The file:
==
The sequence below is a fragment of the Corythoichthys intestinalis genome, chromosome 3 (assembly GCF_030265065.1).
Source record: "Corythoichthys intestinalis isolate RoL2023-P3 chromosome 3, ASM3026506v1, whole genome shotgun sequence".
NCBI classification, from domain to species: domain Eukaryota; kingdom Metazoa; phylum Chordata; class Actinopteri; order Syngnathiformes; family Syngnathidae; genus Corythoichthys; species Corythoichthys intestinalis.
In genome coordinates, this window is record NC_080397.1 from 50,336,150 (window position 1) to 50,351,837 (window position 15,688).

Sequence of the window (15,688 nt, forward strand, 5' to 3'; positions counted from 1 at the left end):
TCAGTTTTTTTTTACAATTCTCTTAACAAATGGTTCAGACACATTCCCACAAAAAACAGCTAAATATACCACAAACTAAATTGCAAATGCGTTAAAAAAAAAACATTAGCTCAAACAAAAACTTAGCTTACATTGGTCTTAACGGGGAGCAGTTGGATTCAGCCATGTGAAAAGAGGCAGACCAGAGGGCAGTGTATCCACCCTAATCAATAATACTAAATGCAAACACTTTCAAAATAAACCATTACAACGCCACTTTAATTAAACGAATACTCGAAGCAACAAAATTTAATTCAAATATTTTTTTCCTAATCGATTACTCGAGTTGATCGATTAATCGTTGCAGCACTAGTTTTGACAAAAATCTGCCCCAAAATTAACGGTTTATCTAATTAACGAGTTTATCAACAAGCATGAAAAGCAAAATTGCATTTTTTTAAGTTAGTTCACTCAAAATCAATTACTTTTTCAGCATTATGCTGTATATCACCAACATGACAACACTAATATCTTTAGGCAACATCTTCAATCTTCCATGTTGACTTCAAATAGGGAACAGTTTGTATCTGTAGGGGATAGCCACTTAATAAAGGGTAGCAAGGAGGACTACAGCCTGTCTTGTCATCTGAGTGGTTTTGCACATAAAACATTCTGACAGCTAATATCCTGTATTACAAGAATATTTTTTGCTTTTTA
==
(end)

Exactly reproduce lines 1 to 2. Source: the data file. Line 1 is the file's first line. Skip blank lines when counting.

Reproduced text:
The sequence below is a fragment of the Corythoichthys intestinalis genome, chromosome 3 (assembly GCF_030265065.1).
Source record: "Corythoichthys intestinalis isolate RoL2023-P3 chromosome 3, ASM3026506v1, whole genome shotgun sequence".